In the village of Kasaan on Prince of Wales Island, the issues of missing and murdered Native women are much closer to home than the nearest courtroom.
Marina Rose Anderson, the vice president and administrative assistant for Organized Village of Kasaan, didn’t want to name any names without the permission of families, but said there have been many instances over the years of violence against women.
“A lot of people know about it,” Anderson said, “but I don’t know if a lot of people who are outside of the indigenous community have experienced it the way that we have inside of the indigenous community.”
Issues that occur close to home should be handled close to home, Anderson said, instead of people from outside the community making the legal decisions.
That idea of having local control over local issues brought Anderson and other tribal representatives from around Southeast to Juneau last week. The event, referred to as a Tribal Court Roundup, was meant to help villages throughout the region get their own tribal courts off the ground.
Juneau has a tribal court through Central Council Tlingit and Haida Indian Tribes of Alaska. It began operations in 2007, only handling child custody hearings. Over the years, the court has become more all-encompassing, and it now has jurisdiction over civil and criminal issues including child support, divorce, domestic violence and more.
People from other villages are looking to have something similar, and met in Juneau last week to brainstorm how best to do that. There were representatives from Hoonah, Kake, Kasaan, Yakutat and other communities who shared ideas and experiences at the conference.
CCTHITA Tribal Court Judge Debra O’Gara said the Bureau of Indian Affairs is able to supply money to tribes to form tribal courts, but the first step is to figure out which path to take when it comes to a justice system. A traditional courtroom like Juneau has might not work for some communities, O’Gara said. Maybe a panel of elders would be best for one place, while a setup like the Kake Circle Peacemaking Program could work for others. That program incorporates Tlingit culture into heal relationships and mediate disputes.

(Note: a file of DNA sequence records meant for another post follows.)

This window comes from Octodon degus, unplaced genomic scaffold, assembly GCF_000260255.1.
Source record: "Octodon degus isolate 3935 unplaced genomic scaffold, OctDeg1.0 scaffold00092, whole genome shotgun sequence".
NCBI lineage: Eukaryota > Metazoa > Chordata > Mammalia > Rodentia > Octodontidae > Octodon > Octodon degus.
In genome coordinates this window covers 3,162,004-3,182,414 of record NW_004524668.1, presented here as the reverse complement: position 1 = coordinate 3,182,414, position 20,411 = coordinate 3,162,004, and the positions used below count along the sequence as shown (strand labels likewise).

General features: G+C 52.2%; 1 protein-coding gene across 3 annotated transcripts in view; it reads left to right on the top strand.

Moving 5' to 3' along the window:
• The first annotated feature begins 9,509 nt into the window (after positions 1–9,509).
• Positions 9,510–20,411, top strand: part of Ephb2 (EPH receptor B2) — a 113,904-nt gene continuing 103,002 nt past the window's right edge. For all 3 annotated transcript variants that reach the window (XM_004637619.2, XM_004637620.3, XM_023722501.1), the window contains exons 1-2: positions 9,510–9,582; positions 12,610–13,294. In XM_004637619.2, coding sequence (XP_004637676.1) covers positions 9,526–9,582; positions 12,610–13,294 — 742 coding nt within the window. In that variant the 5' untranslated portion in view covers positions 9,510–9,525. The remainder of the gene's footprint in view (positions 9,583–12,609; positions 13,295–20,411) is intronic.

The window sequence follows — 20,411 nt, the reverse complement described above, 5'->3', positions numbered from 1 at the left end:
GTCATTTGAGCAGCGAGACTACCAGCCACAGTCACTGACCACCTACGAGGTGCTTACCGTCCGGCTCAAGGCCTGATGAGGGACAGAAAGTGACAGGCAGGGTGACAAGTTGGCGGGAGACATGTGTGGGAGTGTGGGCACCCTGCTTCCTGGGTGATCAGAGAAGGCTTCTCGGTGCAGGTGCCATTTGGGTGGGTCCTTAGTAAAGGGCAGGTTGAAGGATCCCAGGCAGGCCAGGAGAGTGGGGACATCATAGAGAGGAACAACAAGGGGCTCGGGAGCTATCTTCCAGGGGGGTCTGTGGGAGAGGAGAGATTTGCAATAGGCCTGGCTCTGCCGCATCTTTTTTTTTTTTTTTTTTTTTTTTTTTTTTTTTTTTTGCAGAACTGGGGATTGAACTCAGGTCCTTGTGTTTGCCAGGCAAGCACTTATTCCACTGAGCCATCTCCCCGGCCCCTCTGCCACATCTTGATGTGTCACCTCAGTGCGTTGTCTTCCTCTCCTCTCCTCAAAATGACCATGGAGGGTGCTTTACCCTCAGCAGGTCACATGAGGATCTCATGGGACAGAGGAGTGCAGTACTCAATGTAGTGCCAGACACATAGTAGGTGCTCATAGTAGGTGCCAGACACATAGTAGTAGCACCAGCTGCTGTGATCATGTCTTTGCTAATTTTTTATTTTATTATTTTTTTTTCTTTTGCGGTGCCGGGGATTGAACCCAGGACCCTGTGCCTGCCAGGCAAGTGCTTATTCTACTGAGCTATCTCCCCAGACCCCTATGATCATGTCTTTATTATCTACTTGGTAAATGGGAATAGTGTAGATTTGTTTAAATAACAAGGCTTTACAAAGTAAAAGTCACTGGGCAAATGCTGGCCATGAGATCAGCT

Some, such as Kasaan, have started working on a local justice system but are in the early stages. Anderson said the Organized Village of Kasaan has hired a victims’ advocate who serves as a liaison between victims of violence and services in town. Anderson and others in attendance talked about how taking care of the victim of a crime sometimes gets lost in the process of punishing a wrongdoer. Ideally, a community court would focus on both the victim and the wrongdoer, she said.
CCTHITA Tribal Court Chief Justice Michelle Demmert said it’s time for tribes to take legal issues into their own hands and handle them on their own territory.
“The state system’s really failed us in many ways,” Demmert said, “whether it’s criminal, civil, child welfare, domestic violence. That’s because you’re taking local issues and having them go out to a hub city to serve time, to see parole, to see the judge.”
A common thread that wove through conversations with representatives from around Southeast: sovereignty. Anderson said her main goal as a tribal administrator is to make the tribe as independent as possible. Hoonah Indian Association Tribal Administrator Robert Starbard was on the same wavelength.
“I think for us, the primary importance of a tribal court is that it gives additional legitimacy and eligibility to our sovereignty,” Starbard said. “You cannot be sovereign if you cannot exercise control over what happens with your ordinances and laws. Tribal court is a mechanism that allows us to do that.”
Starbard said Hoonah is very early in the process of setting up a form of tribal court. He said there’s a possibility Hoonah sets up its court as a satellite court of the CCTHITA one, sharing resources and modeling itself off what that court has done. Starbard said Hoonah has a huge caseload when it comes to child welfare cases, and having some kind of local judicial system could resolve those cases more effectively.
Larry Bemis and Cathy Bremner from the Yakutat Tlingit Tribe were in a similar boat. Bremner, the vice president, and Bemis, a council member, said they’re thinking about taking a similar path to what Starbard was envisioning. Having an “inter-tribal court” might be a good starting point for them, they said, and could get them up and running sooner rather than later.
O’Gara pushed that point at the conference, saying that installing tribal courts throughout Southeast is an attainable goal if people take the initiative to get started.
“We don’t have time to wait any longer,” O’Gara said. “We have to do it now.”
• Contact reporter Alex McCarthy at 523-2271 or email@example.com. Follow him on Twitter at @akmccarthy.